If it wasn’t for the bright moon, you’d be able to see the new nova with the naked eye even from the suburbs. But who knows? By tonight it could bust that barrier.
Last night Nova Delphini was magnitude 4.8 and still brightening. Richard Keen of Colorado saw it shortly before 2 a.m. this morning at 4.4. Already it’s some 10 times brighter than only two days ago at the time of its discovery. That puts it in the top 35 in recorded history!
I took a photo of Delphinus and the nova last night and annotated it with additional star magnitudes so you can watch it fluctuate in brightness in the coming nights. The smaller the number, the brighter the star.
Astronomers use the magnitude scale to measure star and planet brightness. Each magnitude is 2.5 times brighter than the one below it. Deneb in the Northern Cross, which shines at 1st magnitude, is 2.5 times brighter than a 2nd magnitude star like the North Star, which in turn is 2.5 times brighter than a 3rd magnitude star and so on. A first magnitude star is 2.5 x 2.5 x 2.5 x 2.5 x 2.5 (about 100) times brighter than a 6th magnitude star, the typical naked eye limit under dark skies.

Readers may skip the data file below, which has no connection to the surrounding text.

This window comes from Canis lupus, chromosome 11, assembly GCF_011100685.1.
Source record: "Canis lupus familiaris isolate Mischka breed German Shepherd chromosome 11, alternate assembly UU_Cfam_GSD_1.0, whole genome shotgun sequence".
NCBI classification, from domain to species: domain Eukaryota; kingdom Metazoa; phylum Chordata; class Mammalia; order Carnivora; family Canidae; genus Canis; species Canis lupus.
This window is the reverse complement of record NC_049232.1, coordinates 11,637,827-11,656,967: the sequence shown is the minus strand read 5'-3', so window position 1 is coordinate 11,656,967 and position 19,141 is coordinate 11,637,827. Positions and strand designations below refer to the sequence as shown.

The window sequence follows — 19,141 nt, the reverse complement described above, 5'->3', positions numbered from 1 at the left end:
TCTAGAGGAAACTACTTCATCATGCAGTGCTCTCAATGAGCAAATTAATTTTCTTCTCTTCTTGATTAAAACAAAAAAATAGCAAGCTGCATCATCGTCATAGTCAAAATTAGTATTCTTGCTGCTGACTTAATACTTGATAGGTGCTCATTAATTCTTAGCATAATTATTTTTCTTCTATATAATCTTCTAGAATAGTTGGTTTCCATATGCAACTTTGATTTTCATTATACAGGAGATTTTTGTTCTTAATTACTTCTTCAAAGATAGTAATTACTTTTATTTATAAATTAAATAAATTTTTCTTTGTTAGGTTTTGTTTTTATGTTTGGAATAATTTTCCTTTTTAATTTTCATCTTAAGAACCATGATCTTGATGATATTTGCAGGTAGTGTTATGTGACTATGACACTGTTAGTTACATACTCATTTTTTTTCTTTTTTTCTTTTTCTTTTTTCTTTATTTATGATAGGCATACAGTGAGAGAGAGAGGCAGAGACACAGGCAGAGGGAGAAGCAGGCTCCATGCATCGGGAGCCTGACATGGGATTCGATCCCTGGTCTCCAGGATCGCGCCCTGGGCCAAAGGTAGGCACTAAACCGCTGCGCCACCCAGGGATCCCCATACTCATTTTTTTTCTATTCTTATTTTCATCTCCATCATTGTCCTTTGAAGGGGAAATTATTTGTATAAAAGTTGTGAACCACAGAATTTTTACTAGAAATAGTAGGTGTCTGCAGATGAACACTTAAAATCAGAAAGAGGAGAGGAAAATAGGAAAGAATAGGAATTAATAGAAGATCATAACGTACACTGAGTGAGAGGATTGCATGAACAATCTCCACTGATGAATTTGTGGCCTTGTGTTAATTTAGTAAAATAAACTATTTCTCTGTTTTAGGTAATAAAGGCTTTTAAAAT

The larger the magnitude, the fainter the star. If something is very bright, its magnitude is a negative number. Vega shines at 0 mag. while Sirius, the brightest star, sparkles at -1.4 mag. Venus is brighter yet at -4.4. Click HERE for more information about star magnitudes.
Keep an eye on the nova’s color. Right now it’s still in its explosive fireball phase and appears yellow through a telescope. That could change over the coming weeks as it either brightens or fades. Some novae turn a lovely pink. No matter what’s in store, you’ve got a front row seat as long as you have a good pair of binoculars and star chart. Go for it!
If you want the latest estimates of Nova Delphini’s brightness, go to aavso.org and type in N Del 2013 in the Star finder box, then click “Check reecent observations”.